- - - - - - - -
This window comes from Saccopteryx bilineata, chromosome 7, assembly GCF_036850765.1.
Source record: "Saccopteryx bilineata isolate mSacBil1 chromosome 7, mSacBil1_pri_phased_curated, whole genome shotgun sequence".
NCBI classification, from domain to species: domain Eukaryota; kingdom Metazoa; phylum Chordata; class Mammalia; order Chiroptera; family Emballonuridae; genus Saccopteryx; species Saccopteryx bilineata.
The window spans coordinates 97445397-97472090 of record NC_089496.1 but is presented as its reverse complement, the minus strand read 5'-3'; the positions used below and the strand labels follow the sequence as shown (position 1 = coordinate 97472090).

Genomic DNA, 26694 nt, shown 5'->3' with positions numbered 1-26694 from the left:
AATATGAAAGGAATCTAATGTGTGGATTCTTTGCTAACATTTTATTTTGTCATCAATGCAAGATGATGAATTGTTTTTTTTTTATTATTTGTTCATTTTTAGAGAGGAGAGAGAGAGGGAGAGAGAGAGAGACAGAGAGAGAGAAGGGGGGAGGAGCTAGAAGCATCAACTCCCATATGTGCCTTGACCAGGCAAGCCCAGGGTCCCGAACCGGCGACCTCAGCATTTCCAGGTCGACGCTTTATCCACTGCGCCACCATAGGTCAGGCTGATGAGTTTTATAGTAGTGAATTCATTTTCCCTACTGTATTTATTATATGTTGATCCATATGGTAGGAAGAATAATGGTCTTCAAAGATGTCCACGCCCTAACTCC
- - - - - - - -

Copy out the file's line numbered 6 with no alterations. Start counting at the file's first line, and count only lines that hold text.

AATATGAAAGGAATCTAATGTGTGGATTCTTTGCTAACATTTTATTTTGTCATCAATGCAAGATGATGAATTGTTTTTTTTTTATTATTTGTTCATTTTTAGAGAGGAGAGAGAGAGGGAGAGAGAGAGAGACAGAGAGAGAGAAGGGGGGAGGAGCTAGAAGCATCAACTCCCATATGTGCCTTGACCAGGCAAGCCCAGGGTCCCGAACCGGCGACCTCAGCATTTCCAGGTCGACGCTTTATCCACTGCGCCACCATAGGTCAGGCTGATGAGTTTTATAGTAGTGAATTCATTTTCCCTACTGTATTTATTATATGTTGATCCATATGGTAGGAAGAATAATGGTCTTCAAAGATGTCCACGCCCTAACTCC